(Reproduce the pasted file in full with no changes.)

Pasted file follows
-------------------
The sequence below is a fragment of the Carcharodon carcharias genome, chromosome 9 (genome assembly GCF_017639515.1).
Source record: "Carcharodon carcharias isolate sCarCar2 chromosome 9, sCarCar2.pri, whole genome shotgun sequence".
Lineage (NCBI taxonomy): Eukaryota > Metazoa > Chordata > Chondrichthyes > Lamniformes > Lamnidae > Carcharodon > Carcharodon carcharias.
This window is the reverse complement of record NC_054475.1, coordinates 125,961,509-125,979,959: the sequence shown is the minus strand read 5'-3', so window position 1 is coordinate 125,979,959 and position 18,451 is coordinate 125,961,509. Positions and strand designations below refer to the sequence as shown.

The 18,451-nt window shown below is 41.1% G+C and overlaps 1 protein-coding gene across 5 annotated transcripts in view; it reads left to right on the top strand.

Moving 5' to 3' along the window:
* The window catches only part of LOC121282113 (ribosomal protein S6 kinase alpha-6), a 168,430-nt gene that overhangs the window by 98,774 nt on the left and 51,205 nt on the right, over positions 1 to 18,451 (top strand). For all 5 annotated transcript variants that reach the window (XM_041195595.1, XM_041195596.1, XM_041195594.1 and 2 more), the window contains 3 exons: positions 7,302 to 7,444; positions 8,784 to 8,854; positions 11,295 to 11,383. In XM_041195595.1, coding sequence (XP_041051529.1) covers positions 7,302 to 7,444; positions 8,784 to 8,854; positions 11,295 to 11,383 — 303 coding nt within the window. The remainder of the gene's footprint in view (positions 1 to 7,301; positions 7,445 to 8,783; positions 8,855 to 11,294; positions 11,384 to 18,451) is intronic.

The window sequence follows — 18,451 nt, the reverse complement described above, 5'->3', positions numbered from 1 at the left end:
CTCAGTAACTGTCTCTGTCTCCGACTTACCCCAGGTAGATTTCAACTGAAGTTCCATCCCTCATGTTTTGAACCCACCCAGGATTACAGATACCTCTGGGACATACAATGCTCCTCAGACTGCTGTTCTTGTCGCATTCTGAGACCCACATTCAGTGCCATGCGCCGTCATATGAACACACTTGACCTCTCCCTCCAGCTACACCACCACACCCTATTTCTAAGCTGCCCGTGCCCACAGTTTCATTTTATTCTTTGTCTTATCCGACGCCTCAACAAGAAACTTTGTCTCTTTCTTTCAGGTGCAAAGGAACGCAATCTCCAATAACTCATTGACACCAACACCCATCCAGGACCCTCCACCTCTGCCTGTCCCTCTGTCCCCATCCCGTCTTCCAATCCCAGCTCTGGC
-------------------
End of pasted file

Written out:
The sequence below is a fragment of the Carcharodon carcharias genome, chromosome 9 (genome assembly GCF_017639515.1).
Source record: "Carcharodon carcharias isolate sCarCar2 chromosome 9, sCarCar2.pri, whole genome shotgun sequence".
Lineage (NCBI taxonomy): Eukaryota > Metazoa > Chordata > Chondrichthyes > Lamniformes > Lamnidae > Carcharodon > Carcharodon carcharias.
This window is the reverse complement of record NC_054475.1, coordinates 125,961,509-125,979,959: the sequence shown is the minus strand read 5'-3', so window position 1 is coordinate 125,979,959 and position 18,451 is coordinate 125,961,509. Positions and strand designations below refer to the sequence as shown.

The 18,451-nt window shown below is 41.1% G+C and overlaps 1 protein-coding gene across 5 annotated transcripts in view; it reads left to right on the top strand.

Moving 5' to 3' along the window:
* The window catches only part of LOC121282113 (ribosomal protein S6 kinase alpha-6), a 168,430-nt gene that overhangs the window by 98,774 nt on the left and 51,205 nt on the right, over positions 1 to 18,451 (top strand). For all 5 annotated transcript variants that reach the window (XM_041195595.1, XM_041195596.1, XM_041195594.1 and 2 more), the window contains 3 exons: positions 7,302 to 7,444; positions 8,784 to 8,854; positions 11,295 to 11,383. In XM_041195595.1, coding sequence (XP_041051529.1) covers positions 7,302 to 7,444; positions 8,784 to 8,854; positions 11,295 to 11,383 — 303 coding nt within the window. The remainder of the gene's footprint in view (positions 1 to 7,301; positions 7,445 to 8,783; positions 8,855 to 11,294; positions 11,384 to 18,451) is intronic.

The window sequence follows — 18,451 nt, the reverse complement described above, 5'->3', positions numbered from 1 at the left end:
CTCAGTAACTGTCTCTGTCTCCGACTTACCCCAGGTAGATTTCAACTGAAGTTCCATCCCTCATGTTTTGAACCCACCCAGGATTACAGATACCTCTGGGACATACAATGCTCCTCAGACTGCTGTTCTTGTCGCATTCTGAGACCCACATTCAGTGCCATGCGCCGTCATATGAACACACTTGACCTCTCCCTCCAGCTACACCACCACACCCTATTTCTAAGCTGCCCGTGCCCACAGTTTCATTTTATTCTTTGTCTTATCCGACGCCTCAACAAGAAACTTTGTCTCTTTCTTTCAGGTGCAAAGGAACGCAATCTCCAATAACTCATTGACACCAACACCCATCCAGGACCCTCCACCTCTGCCTGTCCCTCTGTCCCCATCCCGTCTTCCAATCCCAGCTCTGGC